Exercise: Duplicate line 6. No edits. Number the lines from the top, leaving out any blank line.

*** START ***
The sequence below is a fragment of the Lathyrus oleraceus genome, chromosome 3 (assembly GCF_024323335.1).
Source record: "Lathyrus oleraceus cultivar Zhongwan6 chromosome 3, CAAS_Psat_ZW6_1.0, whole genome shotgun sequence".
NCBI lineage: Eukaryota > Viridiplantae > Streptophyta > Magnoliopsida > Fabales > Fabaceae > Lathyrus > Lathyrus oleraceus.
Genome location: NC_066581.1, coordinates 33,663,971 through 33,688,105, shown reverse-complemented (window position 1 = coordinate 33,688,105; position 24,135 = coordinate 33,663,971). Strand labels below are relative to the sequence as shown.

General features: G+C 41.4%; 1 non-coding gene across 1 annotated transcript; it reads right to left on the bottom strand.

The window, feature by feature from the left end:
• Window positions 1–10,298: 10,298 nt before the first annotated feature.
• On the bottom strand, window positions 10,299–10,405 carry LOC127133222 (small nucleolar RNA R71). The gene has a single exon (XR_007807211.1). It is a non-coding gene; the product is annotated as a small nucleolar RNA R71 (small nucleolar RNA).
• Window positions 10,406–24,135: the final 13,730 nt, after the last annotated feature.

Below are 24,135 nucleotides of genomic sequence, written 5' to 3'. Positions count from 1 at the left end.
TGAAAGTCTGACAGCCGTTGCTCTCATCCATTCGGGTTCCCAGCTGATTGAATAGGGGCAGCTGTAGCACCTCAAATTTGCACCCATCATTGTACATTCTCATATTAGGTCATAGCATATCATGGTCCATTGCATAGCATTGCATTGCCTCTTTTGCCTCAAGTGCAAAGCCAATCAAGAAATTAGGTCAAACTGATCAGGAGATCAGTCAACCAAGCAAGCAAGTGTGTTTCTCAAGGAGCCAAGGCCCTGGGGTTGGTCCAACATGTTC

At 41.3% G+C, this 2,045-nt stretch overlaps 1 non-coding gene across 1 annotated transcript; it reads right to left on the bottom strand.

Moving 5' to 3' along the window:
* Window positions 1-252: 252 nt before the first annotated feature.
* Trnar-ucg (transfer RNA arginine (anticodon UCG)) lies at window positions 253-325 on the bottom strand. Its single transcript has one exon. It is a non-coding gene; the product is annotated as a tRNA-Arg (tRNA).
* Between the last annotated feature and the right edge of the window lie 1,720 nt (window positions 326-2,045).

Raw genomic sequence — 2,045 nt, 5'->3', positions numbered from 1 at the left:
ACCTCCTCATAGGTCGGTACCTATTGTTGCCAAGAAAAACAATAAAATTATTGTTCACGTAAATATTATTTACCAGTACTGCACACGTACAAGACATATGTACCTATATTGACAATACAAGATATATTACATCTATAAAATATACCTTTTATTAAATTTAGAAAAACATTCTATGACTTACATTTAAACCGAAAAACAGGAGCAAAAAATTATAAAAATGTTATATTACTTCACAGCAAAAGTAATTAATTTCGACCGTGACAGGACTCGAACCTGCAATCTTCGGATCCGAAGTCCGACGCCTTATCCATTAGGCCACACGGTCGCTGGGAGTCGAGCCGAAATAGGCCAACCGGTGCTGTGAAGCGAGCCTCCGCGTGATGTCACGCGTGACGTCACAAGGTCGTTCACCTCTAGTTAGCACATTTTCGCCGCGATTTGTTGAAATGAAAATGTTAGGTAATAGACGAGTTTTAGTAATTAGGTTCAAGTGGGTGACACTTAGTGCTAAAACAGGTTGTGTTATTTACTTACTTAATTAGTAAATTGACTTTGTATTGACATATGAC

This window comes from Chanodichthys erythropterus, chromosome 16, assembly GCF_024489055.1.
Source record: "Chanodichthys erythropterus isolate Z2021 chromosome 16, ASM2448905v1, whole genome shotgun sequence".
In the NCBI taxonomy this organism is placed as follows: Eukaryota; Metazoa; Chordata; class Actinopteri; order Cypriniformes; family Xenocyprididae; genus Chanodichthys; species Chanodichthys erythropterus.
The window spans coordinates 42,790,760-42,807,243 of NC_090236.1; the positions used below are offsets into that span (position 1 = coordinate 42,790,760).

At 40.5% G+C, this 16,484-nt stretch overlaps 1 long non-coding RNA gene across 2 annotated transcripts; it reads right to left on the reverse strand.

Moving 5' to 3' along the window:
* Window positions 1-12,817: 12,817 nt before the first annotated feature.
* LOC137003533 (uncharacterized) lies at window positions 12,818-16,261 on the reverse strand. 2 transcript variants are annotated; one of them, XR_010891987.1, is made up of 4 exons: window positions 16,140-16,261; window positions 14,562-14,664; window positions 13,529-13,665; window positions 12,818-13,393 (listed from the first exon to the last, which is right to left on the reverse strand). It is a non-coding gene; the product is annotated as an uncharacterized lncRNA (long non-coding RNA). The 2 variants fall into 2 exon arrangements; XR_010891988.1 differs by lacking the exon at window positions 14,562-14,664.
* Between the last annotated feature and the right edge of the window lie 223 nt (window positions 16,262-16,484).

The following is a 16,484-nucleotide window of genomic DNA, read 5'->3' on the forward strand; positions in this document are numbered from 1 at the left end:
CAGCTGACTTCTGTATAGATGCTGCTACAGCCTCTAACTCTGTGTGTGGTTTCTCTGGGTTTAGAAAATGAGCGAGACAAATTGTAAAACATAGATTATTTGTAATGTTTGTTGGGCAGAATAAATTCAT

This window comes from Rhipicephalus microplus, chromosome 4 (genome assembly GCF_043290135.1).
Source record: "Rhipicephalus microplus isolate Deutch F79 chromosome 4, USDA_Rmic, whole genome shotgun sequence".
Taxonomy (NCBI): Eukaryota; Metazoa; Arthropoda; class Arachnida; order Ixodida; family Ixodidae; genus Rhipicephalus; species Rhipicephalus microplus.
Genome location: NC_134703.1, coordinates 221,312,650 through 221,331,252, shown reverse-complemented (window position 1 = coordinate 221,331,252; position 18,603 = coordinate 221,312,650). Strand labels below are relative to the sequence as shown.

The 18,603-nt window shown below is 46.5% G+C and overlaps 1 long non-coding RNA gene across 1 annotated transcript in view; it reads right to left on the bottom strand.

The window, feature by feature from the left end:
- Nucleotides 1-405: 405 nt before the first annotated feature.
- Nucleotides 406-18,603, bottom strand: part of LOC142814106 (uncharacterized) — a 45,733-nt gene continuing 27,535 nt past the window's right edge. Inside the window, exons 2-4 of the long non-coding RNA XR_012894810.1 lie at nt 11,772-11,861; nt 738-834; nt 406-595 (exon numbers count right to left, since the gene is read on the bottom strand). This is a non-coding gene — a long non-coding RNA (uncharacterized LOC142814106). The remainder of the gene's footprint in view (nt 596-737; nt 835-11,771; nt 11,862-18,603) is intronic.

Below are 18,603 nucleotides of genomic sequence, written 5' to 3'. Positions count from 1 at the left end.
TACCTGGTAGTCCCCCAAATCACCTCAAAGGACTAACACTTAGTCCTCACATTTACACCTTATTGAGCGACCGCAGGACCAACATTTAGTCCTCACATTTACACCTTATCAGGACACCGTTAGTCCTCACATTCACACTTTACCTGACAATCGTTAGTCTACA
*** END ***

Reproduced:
The window, feature by feature from the left end: